Le Clemenceau, a toxic ship under Indian & French Law
The Financial Express, an Indian financial daily reported the `routine' announcement of French government on August 29, 2004 that passed almost un-noticed. It was reported that the French government has discarded aircraft carrier Le Clemenceau and this would be sent to Alang shipbreaking yard in Gujarat (India) for recycling.
The contract for the demolition of the ship was signed on June 23, 2004 between France and the German company, Ship Decomissioning Industries Corporation (SDI), managed. At present Le Clemenceau is in Toulon where part of the dismantling has been completed.
So far it has not come to India only because the appeal court of Paris has been approached by the environmental groups of France to save Indian workers from health hazards involved in the dismantling of this ship.
But the Supreme Court constituted Hazardous Waste Monitoring Committee has visited Gujarat and has given clearance to Le Clemenceau, the French ship. It has been claimed that 90 percent of the asbestos has been removed from the ship. This is as per Supreme Court order seeking "Decontamination of ships before they are exported to India for breaking".
Indian Supreme Court and its Monitoring Committee ought to take note of Article 2.1 of the Basel Convention defines waste as "substances or objects which are disposed of or are intended to be disposed of or are required to be disposed of by the provisions of national law" and the Decision of October, 2004 at the Seventh Conference of the Parties (COPVII), clarified any remaining ambiguity saying:"Noting that a ship may become waste as defined in article 2 of the Basel Convention and that at the same time it may be defined as a ship under other international rules."
It is surprsing that even the Monitoring Committee is not taking cognisance of a point of law and its further evolution since October 14, 2003 order of the court.
The court has explicitly said in its 2003 order that the petitioner seeking relief from the trade in hazardous wastes has relied upon the Basel Convention meant "to minimize the generation of hazardous wastes in terms of quantity and hazardousness; to dispose of them as close to the source of generation as possible; to reduce the transboundry movement of hazardous wastes" which was signed by India on 15" March, 1990 and ratified on 24" June, 1992.
Given the fact that the very ratio (reason) of the order is Basel Convention, the Committee is duty bound to take note of the Article 2.1 of the Basel Convention and the Decision of the COPVII.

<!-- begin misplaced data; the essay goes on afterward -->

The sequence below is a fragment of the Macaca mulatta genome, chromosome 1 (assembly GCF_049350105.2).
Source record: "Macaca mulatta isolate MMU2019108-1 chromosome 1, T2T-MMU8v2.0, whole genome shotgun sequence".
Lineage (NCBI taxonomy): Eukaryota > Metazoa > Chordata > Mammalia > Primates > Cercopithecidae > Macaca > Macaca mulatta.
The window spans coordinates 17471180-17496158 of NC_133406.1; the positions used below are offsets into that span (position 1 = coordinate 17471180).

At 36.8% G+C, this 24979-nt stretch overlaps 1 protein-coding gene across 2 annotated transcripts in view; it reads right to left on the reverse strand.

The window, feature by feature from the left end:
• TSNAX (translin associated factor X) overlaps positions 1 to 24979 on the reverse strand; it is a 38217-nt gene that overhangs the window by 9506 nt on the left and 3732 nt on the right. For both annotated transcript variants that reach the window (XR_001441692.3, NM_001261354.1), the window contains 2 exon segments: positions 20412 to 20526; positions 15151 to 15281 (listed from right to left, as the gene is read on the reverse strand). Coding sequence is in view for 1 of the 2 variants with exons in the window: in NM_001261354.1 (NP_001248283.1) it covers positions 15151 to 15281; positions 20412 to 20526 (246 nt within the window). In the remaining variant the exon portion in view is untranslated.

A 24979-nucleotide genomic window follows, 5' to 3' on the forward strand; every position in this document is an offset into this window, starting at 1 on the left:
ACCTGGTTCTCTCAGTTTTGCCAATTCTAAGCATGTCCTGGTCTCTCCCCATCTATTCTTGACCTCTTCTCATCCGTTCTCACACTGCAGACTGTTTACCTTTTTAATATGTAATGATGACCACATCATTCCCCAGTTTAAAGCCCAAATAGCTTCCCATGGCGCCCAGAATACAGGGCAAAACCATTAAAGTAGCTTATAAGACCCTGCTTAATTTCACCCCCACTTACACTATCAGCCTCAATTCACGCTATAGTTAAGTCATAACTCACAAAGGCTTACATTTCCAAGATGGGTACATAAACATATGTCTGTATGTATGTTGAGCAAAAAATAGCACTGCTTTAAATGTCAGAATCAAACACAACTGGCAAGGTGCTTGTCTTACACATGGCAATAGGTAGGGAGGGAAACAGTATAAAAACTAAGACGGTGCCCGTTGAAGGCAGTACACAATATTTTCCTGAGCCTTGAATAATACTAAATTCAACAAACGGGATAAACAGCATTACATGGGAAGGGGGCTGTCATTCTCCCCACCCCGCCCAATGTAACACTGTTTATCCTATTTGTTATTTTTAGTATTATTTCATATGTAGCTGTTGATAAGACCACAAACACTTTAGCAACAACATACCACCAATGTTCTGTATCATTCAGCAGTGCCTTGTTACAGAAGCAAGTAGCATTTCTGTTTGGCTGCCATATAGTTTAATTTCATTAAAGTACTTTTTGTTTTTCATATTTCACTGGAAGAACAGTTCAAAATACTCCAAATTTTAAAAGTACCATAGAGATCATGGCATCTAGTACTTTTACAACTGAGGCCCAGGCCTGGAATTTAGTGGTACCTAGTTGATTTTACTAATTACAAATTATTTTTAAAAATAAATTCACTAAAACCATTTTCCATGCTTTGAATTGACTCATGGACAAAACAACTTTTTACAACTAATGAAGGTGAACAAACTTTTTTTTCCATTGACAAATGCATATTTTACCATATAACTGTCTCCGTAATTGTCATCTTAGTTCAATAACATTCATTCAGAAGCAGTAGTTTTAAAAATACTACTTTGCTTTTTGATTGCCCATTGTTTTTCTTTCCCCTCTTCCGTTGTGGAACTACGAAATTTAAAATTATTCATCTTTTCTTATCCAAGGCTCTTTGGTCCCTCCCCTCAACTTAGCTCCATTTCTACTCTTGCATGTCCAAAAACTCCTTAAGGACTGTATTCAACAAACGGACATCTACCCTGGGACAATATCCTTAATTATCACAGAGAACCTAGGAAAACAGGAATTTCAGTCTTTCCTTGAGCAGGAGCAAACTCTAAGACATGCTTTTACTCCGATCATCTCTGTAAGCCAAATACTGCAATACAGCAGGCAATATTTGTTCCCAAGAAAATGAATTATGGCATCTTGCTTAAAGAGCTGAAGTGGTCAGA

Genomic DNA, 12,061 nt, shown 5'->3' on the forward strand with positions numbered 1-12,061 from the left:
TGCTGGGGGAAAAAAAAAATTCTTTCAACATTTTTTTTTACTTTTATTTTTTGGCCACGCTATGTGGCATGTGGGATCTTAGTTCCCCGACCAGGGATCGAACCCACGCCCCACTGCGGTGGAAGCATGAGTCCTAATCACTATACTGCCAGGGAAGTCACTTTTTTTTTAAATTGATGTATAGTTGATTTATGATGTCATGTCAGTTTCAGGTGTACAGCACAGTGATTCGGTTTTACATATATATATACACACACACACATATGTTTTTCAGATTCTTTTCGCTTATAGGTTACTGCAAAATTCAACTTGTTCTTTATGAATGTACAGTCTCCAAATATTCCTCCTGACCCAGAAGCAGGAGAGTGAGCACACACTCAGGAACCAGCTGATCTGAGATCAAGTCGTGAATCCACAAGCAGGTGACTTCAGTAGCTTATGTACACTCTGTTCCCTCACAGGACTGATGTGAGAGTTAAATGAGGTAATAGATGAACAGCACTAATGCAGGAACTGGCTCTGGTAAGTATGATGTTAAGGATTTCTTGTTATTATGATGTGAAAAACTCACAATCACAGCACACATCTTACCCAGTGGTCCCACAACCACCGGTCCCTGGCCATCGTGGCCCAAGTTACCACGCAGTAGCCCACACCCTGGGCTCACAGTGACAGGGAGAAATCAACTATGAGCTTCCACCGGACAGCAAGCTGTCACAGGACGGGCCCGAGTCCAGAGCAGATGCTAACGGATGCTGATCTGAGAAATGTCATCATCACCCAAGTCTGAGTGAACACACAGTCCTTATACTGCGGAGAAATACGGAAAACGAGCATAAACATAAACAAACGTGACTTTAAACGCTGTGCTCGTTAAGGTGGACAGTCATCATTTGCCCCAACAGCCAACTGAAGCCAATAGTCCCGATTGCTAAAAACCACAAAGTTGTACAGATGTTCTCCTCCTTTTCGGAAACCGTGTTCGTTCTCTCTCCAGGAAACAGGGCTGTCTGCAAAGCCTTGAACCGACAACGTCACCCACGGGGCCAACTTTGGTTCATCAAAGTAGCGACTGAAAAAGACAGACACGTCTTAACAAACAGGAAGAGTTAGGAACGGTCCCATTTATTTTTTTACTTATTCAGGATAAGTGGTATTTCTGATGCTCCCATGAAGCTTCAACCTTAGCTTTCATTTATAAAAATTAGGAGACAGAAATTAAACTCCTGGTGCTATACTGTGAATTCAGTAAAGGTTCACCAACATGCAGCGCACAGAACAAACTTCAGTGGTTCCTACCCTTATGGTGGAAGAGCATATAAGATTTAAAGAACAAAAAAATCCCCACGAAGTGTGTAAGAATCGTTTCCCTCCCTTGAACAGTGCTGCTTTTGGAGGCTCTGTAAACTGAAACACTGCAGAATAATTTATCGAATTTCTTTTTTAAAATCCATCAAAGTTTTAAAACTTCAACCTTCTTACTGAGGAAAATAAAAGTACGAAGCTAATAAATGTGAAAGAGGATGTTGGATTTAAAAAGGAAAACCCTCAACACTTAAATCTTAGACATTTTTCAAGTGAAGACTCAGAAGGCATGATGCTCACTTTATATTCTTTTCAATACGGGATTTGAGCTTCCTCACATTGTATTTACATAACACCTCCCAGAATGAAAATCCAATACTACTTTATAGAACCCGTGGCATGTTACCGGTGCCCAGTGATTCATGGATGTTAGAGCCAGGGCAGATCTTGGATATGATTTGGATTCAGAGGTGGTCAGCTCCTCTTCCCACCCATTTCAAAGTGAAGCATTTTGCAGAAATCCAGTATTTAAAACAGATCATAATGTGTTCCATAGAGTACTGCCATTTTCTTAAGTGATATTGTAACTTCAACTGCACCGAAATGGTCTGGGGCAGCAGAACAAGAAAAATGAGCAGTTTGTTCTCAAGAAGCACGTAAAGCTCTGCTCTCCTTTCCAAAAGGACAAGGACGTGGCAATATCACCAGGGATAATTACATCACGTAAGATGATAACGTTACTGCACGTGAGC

Also as per Hazardous Wastes (Management and Handling) Amendment Rules, 2003 since import of asbestos waste is banned, allowing even 10 % of asbestos is illegal but one wonders whether the Monitoring Committee in its infinite wisdom feels otherwise.
The court recalled its order dated 5t' May, 1997 having directed "that no authorization/permission would be given by any authority for the import of hazardous waste items which have already been banned by the Central Government or by any order made by any Court or any other authority and no import would be made or permitted by any authority or any person, of any hazardous waste which is already banned under the Basel Convention or to be banned hereafter with effect from the dates specified therein."
It would interest to read the recommendations of Monitoring Committee.
Meanwhile the Appeal Court in Paris heard the case on 22nd April, 2005 and said that the company has
to act for the protection of the health of workers not only in France but also out of France in respect of the international conventions.
The appeal court considered that it is necessary to judge on the facts. Therefore, the judge has decided that the contract between the French State and the Ship Decommissioning Industries Corporation (SDI) about the transfer of Le Clemenceau to India has to be communicated to the environmental associations in order to discuss of the legacy of this contract (in relation to the convention of Basel [on waste transfer] and to the European and French regulations about asbestos and waste export).
The judge will have to pronounce a new decision on the next date of hearing on issues such as:
Is the Le Clemenceau transfer covered under the Basel Convention ?
How the French State and the SDI can argue to be able to send Le Clemenceau in India with asbestos in it?
How they can argue about how they are respecting the different international and national regulations about such a transfer?
How the contract between them is taking in account the regulations on dangerous waste and contamination for the Indian workers?
But the fact which is quite manifest from the above is that the transfer of the Clemnceau is not considered as without problem by the French Justice system but it seems to be the case under the Indian Justice system.
As of now it appears that it is impossible for Clemnceau to come to India before the decision on the above questions of the justice.
The French judge has decided that every day delayed in the communication of the contract, SDI and the state will have to pay a penalty of 1500 euros per day for delay.
Indian environmental groups agree with their French counterpart when they say that sending this toxic ship to India is socially irresponsible, because the Indian ship-breaking sites are not equipped and the personnel trained to work under safe conditions.
The Court of Appeal considered to be not very convincing the "industrial secrecy and of the businesses" behind which the State and SDI sheltered to refuse to produce their contract.
The French Court's opinion can be deemed an instructive Appeal to the ship-owners with regard to the fate of the old tankers to simple hull to the effect such ships must be withdrawn from the market. Majority of these ships contain toxic substances such as asbestos and polychlorobiphényles.